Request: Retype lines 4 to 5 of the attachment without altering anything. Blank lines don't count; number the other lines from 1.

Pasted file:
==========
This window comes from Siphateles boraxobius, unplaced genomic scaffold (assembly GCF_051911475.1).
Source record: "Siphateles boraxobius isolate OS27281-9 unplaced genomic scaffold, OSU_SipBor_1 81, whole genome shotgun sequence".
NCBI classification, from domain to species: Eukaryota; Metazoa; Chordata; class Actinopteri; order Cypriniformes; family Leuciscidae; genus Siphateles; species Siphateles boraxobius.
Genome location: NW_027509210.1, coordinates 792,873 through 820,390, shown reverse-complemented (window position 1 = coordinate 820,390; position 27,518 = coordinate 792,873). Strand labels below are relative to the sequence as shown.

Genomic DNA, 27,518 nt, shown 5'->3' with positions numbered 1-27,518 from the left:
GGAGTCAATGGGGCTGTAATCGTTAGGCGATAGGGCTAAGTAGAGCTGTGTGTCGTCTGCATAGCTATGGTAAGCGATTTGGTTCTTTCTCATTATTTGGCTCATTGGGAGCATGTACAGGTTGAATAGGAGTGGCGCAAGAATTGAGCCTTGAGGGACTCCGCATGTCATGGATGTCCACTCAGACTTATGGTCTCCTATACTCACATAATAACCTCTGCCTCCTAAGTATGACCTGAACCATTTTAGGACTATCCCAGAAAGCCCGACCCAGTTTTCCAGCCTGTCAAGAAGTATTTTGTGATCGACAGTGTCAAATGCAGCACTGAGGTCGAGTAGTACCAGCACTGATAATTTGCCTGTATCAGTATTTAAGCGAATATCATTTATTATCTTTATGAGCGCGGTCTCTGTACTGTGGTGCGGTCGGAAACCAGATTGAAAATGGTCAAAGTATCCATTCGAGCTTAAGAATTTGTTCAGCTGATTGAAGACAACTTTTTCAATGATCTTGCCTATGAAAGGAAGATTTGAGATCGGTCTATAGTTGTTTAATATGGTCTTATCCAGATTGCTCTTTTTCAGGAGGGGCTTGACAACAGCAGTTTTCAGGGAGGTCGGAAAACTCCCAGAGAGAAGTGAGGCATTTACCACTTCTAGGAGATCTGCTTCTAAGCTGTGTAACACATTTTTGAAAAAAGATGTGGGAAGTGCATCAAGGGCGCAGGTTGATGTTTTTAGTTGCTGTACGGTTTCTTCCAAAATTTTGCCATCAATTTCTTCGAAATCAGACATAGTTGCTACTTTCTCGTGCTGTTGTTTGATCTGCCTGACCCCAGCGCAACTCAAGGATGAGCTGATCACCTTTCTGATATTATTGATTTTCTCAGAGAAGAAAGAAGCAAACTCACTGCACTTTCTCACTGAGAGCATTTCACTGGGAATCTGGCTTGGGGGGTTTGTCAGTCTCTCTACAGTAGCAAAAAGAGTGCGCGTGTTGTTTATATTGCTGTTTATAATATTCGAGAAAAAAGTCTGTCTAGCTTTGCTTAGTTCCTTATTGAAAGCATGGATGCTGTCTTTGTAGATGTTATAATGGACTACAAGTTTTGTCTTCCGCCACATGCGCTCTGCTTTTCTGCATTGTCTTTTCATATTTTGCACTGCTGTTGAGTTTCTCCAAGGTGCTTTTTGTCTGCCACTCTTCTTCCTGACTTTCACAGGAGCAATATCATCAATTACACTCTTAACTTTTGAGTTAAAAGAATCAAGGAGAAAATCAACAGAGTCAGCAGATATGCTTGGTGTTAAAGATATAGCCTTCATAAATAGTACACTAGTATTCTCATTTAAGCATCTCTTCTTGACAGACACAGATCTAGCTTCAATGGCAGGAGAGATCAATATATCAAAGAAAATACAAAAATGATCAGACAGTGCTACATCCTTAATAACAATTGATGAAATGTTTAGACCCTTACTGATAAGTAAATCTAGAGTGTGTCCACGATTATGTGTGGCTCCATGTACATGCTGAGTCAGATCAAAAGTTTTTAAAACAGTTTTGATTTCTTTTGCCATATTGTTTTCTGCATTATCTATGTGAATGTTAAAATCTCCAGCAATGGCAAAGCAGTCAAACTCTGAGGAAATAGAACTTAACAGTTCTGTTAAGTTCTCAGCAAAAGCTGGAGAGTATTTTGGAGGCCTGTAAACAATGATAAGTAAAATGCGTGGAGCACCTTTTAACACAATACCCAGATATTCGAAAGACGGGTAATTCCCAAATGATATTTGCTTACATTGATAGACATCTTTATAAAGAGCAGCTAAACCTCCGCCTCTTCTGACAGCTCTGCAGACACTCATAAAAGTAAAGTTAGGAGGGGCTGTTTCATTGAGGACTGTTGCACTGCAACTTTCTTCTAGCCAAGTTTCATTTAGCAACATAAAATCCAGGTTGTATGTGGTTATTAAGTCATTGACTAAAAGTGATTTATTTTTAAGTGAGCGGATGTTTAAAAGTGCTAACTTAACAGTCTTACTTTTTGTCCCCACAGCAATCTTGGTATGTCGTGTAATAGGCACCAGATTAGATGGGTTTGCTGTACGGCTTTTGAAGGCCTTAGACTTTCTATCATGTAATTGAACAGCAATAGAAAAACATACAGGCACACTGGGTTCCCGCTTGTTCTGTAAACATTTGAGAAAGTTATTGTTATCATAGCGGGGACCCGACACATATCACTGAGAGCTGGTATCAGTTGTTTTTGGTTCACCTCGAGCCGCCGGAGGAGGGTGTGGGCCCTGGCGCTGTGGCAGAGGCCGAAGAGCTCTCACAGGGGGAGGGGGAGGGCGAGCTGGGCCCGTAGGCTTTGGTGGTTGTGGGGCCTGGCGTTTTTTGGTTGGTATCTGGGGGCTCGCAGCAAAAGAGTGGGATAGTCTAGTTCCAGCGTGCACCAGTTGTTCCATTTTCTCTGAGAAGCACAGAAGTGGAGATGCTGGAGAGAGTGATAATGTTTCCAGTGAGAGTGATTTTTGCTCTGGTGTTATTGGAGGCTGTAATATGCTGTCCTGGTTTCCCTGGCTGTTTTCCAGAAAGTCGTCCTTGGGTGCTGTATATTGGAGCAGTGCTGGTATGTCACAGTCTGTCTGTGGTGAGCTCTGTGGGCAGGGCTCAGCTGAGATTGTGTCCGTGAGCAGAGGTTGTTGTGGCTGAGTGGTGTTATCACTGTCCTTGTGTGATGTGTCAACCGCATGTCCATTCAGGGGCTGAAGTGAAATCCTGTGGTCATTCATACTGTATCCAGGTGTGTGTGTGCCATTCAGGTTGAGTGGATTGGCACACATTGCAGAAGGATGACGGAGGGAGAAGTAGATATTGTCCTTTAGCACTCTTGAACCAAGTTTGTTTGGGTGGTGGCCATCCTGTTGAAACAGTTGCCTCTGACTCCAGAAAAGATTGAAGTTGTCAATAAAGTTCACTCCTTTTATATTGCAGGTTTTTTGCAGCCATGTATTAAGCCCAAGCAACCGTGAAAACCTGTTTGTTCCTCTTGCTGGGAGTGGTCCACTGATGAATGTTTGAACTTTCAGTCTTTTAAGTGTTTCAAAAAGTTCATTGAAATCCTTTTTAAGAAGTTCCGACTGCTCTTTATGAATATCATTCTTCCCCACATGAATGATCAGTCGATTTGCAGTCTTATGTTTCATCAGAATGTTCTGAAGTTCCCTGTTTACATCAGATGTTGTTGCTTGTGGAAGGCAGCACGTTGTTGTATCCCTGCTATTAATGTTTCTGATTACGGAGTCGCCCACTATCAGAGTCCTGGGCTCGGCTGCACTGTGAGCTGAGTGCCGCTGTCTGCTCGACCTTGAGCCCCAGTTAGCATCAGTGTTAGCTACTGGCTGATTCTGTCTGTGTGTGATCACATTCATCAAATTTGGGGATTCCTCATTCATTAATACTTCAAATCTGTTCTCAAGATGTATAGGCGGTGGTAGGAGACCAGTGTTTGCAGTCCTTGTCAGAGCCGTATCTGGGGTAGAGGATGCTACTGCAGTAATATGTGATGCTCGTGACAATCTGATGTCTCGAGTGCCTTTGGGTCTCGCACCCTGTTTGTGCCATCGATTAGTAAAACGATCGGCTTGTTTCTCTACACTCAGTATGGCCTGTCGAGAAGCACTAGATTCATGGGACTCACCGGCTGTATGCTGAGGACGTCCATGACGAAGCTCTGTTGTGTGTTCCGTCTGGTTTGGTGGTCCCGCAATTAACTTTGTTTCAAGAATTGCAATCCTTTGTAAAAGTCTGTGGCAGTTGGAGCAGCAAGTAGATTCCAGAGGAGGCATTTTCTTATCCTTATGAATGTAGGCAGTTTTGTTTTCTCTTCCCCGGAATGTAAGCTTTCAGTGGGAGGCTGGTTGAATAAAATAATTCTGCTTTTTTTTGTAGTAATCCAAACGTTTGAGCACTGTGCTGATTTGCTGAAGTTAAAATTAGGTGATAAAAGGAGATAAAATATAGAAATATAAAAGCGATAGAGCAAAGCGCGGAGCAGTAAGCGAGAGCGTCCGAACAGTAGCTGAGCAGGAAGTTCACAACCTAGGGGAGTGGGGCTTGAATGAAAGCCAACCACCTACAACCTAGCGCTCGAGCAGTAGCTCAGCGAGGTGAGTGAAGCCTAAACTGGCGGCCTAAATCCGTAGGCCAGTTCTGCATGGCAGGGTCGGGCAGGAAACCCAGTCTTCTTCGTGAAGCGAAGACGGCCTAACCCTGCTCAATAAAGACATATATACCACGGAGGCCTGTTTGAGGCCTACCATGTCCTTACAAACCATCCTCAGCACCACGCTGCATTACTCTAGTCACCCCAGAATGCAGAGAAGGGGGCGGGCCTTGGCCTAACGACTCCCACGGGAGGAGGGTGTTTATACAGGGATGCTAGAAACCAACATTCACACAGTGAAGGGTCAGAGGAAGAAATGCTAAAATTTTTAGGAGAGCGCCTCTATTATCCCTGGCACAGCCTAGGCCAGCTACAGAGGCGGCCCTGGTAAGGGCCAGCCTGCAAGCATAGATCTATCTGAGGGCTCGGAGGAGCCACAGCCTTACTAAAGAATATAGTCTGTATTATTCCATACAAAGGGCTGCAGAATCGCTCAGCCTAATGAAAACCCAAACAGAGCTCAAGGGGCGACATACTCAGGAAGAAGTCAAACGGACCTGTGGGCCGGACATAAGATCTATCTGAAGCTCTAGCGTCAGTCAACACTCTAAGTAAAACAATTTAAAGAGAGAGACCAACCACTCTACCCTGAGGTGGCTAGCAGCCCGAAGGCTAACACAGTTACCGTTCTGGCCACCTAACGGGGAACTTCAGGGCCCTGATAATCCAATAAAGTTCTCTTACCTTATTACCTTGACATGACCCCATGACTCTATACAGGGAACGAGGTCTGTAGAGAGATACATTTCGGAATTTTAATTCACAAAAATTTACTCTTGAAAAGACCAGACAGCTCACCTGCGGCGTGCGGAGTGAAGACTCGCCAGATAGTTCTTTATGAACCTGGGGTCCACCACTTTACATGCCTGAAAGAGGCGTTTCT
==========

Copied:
Genome location: NW_027509210.1, coordinates 792,873 through 820,390, shown reverse-complemented (window position 1 = coordinate 820,390; position 27,518 = coordinate 792,873). Strand labels below are relative to the sequence as shown.

Genomic DNA, 27,518 nt, shown 5'->3' with positions numbered 1-27,518 from the left: